Demographics are information about your customer that enables marketing to rank him or her relative to your ideal customer profile. Let’s say your company’s ideal customer persona is a large corporation (> 1000 employees), in the Oil & Gas, Materials, and Infrastructure sectors, located on the mid-west. There you go: you’ve got something to score your leads against. Now we move to buyer demographics: you’ve observed that economic buyers (the ones who sign the check) in your core company demographics are usually VPs, either leading Technology or Operations. Shazam: you’ve closed the demographics circle.
Demographcis are best collected via forms, used as gates before access to key content on your website (white papers, ebooks, webinars, etc) or access to product trials, demos, and free features.
Behavior is the second component of customer fit. Behavior is tracked with software like RD Station, Hubspot, and Marketo, and aims at measuring the hotness of the customer’s interest in buying your product. As an intro to this huge field, think about this: if the visitor has played with your home page, blog, and left, he’s cold. If the visitor has spent time researching features comparison and pricing, he’s hot. If he visited your website once, he’s cold. If he’s been visiting frequently, he’s hot. And so on.
Once both behavior and interest are scored (you have to figure out a way to score them, or buy software that can do this for you), you can plot them on this matrix, courtesy of Hubspot:
Call NOW leads are very ready for sales. They should be sent over to a rep immediately.
Nurture leads have to be - duh - nurtured further, to enhance their interest in your offering. Those guys should get a lot of relevant content.
Take orders are leads that shouldn’t get a lot of your time, but from which you should be ready to take orders.
Leave be are leads you should leave be.
Sales-accepted leads #
When you hand out a lead to your sales team, and they accept it, this lead becomes a sales-accepted lead. He’s no longer marketing responsibility, but sales. Salespeople will call him, do another layer of interest-gauging, schedule demos, etc. The sales process, according to Predictable Revenue, is everything that happens from now on, and starts with another round of qualification, this time, by sales:
Discovery Call: First step of qualification by the sales team. Should be focused on discovery, meaning the salesperson should ask a lot, and talk little.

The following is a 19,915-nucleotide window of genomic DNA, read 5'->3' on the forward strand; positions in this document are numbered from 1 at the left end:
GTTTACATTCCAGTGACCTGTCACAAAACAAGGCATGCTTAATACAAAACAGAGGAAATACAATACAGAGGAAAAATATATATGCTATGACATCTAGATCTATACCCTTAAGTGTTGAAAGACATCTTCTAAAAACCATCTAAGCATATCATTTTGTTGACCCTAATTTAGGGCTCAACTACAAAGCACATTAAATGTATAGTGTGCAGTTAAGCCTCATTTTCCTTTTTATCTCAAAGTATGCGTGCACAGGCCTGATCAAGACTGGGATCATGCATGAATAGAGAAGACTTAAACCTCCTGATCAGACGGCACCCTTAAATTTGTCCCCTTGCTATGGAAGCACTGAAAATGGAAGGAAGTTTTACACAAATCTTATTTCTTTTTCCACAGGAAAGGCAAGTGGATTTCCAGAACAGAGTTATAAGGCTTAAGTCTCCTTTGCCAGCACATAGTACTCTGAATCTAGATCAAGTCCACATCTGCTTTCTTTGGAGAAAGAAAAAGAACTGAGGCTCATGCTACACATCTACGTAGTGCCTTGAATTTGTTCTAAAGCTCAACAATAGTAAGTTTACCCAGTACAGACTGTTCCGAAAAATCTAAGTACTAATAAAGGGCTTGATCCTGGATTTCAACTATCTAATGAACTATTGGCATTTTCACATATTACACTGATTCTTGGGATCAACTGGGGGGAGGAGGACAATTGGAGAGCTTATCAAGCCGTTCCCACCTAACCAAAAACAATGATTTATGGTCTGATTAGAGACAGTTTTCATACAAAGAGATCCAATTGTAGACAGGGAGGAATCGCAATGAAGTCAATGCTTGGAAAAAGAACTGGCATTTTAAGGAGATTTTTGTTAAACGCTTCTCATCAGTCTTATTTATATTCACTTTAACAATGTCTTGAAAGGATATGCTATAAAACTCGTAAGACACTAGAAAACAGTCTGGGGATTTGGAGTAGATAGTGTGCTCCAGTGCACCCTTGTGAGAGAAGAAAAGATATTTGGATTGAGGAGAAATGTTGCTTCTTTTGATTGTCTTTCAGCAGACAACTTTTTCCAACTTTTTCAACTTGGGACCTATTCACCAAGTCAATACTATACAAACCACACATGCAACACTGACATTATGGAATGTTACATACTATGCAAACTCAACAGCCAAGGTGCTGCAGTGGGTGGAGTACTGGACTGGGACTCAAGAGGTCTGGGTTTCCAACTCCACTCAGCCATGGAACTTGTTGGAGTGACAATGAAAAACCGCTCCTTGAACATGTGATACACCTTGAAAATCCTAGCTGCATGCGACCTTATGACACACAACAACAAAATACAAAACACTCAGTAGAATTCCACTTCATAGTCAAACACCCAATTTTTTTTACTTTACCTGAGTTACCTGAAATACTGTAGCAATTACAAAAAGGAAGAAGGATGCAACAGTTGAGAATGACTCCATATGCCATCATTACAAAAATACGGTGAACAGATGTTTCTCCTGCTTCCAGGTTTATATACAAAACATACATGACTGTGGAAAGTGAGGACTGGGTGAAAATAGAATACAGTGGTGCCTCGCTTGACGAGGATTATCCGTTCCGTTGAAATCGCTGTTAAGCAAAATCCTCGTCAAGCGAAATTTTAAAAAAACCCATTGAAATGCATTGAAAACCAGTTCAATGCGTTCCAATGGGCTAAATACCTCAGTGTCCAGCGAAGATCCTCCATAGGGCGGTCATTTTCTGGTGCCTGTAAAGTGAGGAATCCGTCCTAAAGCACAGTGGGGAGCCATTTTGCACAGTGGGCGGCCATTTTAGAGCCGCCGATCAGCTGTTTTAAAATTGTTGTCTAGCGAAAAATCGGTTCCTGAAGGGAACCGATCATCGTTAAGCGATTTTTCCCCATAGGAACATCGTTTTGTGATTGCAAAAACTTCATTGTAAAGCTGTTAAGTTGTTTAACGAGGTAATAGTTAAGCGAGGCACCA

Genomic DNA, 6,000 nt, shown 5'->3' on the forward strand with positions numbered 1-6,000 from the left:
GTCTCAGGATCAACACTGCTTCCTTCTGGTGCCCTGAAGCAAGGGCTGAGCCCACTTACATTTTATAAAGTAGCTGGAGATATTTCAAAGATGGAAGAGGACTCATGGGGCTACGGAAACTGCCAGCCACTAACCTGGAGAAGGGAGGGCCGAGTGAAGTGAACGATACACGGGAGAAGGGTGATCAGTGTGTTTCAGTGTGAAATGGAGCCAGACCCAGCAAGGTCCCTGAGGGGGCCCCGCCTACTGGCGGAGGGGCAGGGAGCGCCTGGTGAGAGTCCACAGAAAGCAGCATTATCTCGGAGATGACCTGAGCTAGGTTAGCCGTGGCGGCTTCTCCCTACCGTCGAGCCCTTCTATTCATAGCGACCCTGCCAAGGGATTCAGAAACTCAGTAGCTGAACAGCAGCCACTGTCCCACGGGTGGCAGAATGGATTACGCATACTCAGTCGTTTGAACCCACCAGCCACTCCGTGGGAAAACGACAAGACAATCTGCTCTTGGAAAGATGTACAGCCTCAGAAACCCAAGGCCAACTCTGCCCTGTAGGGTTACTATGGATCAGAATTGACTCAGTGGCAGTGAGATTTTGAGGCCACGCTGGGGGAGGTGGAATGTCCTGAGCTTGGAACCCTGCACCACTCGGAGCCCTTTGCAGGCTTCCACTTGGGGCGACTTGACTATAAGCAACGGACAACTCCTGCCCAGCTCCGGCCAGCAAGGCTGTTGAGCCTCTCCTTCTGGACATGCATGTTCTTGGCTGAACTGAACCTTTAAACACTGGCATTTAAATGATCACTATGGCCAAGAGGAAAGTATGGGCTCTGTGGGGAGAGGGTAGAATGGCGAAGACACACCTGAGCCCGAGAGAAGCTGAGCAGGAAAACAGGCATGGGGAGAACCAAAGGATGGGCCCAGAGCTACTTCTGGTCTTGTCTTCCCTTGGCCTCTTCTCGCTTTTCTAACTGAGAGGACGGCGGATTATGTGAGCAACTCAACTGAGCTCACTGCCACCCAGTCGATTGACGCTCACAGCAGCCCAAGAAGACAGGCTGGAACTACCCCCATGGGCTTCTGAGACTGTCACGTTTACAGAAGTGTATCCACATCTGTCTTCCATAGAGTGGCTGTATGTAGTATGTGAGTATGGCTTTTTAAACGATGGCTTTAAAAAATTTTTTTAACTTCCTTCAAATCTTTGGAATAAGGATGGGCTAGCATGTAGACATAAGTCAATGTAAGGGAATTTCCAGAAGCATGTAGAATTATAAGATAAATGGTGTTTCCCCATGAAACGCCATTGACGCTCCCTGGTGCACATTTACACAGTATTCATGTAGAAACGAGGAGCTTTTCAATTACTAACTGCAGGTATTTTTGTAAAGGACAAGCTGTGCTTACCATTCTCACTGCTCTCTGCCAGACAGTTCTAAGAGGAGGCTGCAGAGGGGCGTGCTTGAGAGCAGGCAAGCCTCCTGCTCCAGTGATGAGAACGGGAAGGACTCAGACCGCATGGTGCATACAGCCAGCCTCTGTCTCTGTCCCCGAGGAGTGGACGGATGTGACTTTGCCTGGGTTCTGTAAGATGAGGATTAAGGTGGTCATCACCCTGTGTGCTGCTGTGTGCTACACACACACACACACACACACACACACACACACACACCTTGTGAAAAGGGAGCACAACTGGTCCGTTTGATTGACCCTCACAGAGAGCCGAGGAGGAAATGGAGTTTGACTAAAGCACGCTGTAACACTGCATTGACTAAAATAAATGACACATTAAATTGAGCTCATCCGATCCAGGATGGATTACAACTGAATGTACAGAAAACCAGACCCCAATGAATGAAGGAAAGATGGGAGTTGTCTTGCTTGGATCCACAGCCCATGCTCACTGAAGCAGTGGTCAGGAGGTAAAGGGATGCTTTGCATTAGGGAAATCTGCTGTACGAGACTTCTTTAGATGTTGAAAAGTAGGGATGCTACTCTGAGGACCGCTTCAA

Once sales has successfully qualified the lead as really ripe for conversion, he or she will become an opportunity, over which sales will pour a lot of effort to convert. The next steps in the process are:
Demo Call: Salesperson should schedule a demo to go over features, talk about needs, explain how the offering will help the customer reach his goals, etc.
Propposal Back and Forth: Send propposal, discuss price, etc.
Closing: Signing the offer, setting up payments, and handing out the customer to your customer success team, who’ll ensure that he gets the most out of your offering.
Once leads become customers, that’s where a new function enters: Customer Success. Customer success ensures that the customer is getting the most out of the product, by helping him configure the product, get educated on using it better, etc. Depending on your contract size, an officer may head over to the customer, and help him locally. Depending on your contract size, you may automate emails pointing him to a library of resources, like blog posts, webinars, etc, that’ll help him make the most out of your product.
Building a sales team: #
Things to look for and avoid in hiring your first salesperson:
The right mix: recent sales experience, leadership skills, and sales domain expertise (selling products that have a similar sales process with yours).By sales domain, I don’t mean selling your type of product (like CRM), but selling the same type of sales, like consultive sales (i.e. Hubspot) x take-orders sales (i.e. stock broker).
- Avoid hiring a big shot former VP of sales as your first sales hire. He hasn’t gotten his hands dirty in many years, and can’t do nothing but delegate;
- Avoid hiring a salesperson that has never lead a team before. He (she) won’t be able to rapidly scale your team;
- Former entrepreneurs may be good hires; people with former sales training on recent different roles may be good hires.
More on the subject:
Sales coachs x Sales managers;
Sales training and onboarding;
Conpensating Salespeople #
Usual components of salesteam compensation:
- Base salary
- Comissions based on new sales
- Comission tiers based on churn levels (i.e., top 25% of less churn make 2-months MRR in comissions, next quartile makes 1-month MRR, etc)
- Clawbacks if churn occurs before XYZ time period
- Comissions based on renewals
- Awards/non-cash compensation for specific metrics (awards x experiences x prizes / team x individual)
- Tweak compensation for your company’s present needs (hunting new customers x ensuring low churn)
More on the subject:
SaaS Economics #
Read every Pacific Crest SaaS Survey you can get your hands on. Understand that certain contract sizes (as measured by ARR) are suited to certain types of sales approaches.
Different types of sales strategies #
- Self-service web sales (Surveymonkey/Google Apps, Adwords): customer suits himself with off-the shelf solutions
- Inside sales (Hubspot for SMB customers, Adwords for large spenders, Zendesk)
- Field sales (SAP, Oracle, etc)
CAC (Customer acquisition cost) grows exponentially with sales touch: from lowest at self-service to exponentially highest with field sales. As a rule of thumb, the following ARRs are rock bottom minimums that work with each sales approach:
- Self-Service: ARR < $ 2 thousand
- Inside Sales: ARR <= $ 30 thousand
- Field Sales: ARR > $ 30 thousand
More on the subject:
BasicSaaS metrics and acronyms:
MRR = monthly recurring revenue
ARPA = average revenue per account
CAC = customer acquisition costs
CLTV = customer lifetime value
Final reads #
Sales and Marketing Blogs/Websites (what you absolutely have to read, and other than the ones I’ve already provied throughout the text): #
If you read these:
Some examples of marketing initiatives #
Some examples of marketing initiatives that may help drive leads to the top of the funnel:
- SEO (content marketing/inbound marketing)
- Public Relations
Outbound sales lead generation #
- Cold-calling 2.0 (method developed by Aaron Ross, author of Predictable Revenue)
- Asking current customers for referrals[Uploading…]